Qatar has some room to delay consolidation measures into 2021 in order to offset expected revenue losses from the novel coronavirus shock, according to Moody's, an international credit rating agency.
Doha's ability to push consolidation measures until next year is mainly because prices of liquefied natural gas (Qatar’s main export) are set in long-term contracts and follow oil price movements with a lag, the rating agency said in a report.
By 2021, Moody's expects the impact of the oil price shock on Qatar's fiscal revenue to "peak".
Highlighting that Qatar government has announced "somewhat more modest" spending cuts so far, amounting to 4%-5% of gross domestic product or GDP; it said cuts include a large reduction in non-priority capital expenditures, which the government had announced in early March.
It also includes a more recently announced plan to reduce the salaries of expatriates employed in the government sector by 30%, "which we estimate could reduce spending by close to 1% of GDP on an annual basis", the credit rating agency said.
While the Gulf Co-operation Council (GCC) sovereigns have provided some targeted support to buffer the economy against the pandemic shock, most have enacted consolidation measures that significantly exceed the cost of fiscal stimulus with the aim of offsetting expected revenue losses, it said.
Among the GCC sovereigns, Moody's assessment of institutions and governance strength, in particular the fiscal policy effectiveness subcomponent of that factor, is highest for Abu Dhabi and Qatar, followed by Saudi Arabia and only then, with some distance, followed by Oman, Kuwait and lastly Bahrain.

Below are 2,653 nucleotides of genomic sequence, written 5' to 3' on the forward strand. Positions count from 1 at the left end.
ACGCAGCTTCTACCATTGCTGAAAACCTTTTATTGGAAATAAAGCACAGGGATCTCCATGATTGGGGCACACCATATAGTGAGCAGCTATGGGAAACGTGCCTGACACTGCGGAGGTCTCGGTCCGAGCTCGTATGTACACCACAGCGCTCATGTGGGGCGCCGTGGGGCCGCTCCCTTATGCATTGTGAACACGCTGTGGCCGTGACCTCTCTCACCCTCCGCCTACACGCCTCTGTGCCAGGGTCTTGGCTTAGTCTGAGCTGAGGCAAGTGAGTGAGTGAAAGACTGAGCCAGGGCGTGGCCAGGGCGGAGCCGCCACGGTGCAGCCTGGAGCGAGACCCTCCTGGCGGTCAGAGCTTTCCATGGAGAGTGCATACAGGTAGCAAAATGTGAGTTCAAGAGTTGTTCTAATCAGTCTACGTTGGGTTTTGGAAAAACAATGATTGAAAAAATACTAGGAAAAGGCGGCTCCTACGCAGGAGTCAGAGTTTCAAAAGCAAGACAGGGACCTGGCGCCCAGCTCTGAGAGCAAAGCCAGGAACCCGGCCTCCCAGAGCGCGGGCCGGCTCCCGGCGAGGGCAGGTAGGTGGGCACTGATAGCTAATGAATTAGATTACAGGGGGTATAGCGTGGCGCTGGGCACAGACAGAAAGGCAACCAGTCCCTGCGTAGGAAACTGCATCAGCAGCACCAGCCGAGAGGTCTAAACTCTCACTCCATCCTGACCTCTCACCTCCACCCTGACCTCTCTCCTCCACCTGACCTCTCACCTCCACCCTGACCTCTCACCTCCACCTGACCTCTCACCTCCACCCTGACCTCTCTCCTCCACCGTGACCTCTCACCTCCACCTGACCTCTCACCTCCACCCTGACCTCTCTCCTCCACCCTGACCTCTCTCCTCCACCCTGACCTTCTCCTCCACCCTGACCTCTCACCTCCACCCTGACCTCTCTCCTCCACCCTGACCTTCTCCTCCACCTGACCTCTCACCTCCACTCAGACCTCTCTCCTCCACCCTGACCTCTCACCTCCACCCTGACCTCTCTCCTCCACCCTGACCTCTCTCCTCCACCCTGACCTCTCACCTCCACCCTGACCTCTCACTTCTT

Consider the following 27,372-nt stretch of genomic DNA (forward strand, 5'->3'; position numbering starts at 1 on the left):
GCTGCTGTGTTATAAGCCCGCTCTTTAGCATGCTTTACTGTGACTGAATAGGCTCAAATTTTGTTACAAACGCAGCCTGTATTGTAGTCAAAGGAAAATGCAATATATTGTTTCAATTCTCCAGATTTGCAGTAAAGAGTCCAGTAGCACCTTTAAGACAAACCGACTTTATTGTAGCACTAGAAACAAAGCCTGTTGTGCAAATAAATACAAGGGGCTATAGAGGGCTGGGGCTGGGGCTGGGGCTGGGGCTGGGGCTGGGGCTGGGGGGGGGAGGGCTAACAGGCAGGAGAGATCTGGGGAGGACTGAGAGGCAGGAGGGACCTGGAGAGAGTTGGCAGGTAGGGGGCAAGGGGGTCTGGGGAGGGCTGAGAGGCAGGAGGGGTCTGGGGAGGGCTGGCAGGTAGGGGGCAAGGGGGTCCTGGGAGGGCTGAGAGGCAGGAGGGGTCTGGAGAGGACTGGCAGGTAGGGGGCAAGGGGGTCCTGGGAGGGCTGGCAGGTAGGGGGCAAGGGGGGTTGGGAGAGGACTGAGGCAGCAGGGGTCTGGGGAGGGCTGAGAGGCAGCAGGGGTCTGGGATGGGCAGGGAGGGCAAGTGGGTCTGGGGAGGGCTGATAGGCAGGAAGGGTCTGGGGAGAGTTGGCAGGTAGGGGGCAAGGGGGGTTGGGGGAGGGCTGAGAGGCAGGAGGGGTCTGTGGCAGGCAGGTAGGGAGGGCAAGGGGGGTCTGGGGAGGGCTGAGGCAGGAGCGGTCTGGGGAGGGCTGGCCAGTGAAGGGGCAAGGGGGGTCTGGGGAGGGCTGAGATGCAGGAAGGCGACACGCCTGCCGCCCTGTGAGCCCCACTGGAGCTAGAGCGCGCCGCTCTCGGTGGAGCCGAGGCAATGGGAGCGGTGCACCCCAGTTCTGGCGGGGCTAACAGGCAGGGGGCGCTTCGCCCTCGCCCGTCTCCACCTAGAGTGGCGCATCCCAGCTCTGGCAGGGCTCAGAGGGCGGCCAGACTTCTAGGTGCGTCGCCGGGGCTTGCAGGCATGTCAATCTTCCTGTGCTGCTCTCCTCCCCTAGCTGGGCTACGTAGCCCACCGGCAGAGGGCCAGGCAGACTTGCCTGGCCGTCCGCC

"This ranking is broadly consistent with the size of the fiscal consolidation measures announced so far, particularly after adjusting for the size of the expected shock," it said.
The differences in policy response are, to a degree, proportional to the sovereigns' exposure to the shock, but are ultimately a reflection of differences in their institutions and governance strength (fiscal policy effectiveness in particular), which captures their adjustment capacity and indicates how durably lower oil prices are likely to impact their sovereign credit profiles.
Over the past three months, the GCC governments have announced various measures to offset at least a part of the large revenue losses that it expects to result this year from the combination of sharply lower oil prices and, in most cases, lower oil production, it said, revising down the average oil price assumptions to $35/barrel in 2020 and $45 in 2021.
A vast majority of the measures announced so far have been on the expenditure side, reflecting the simultaneous shock to the non-oil economy from the coronavirus pandemic and governments' desires not to place an additional burden on the productive sectors through new or higher taxes and fees, according to Moody’s.
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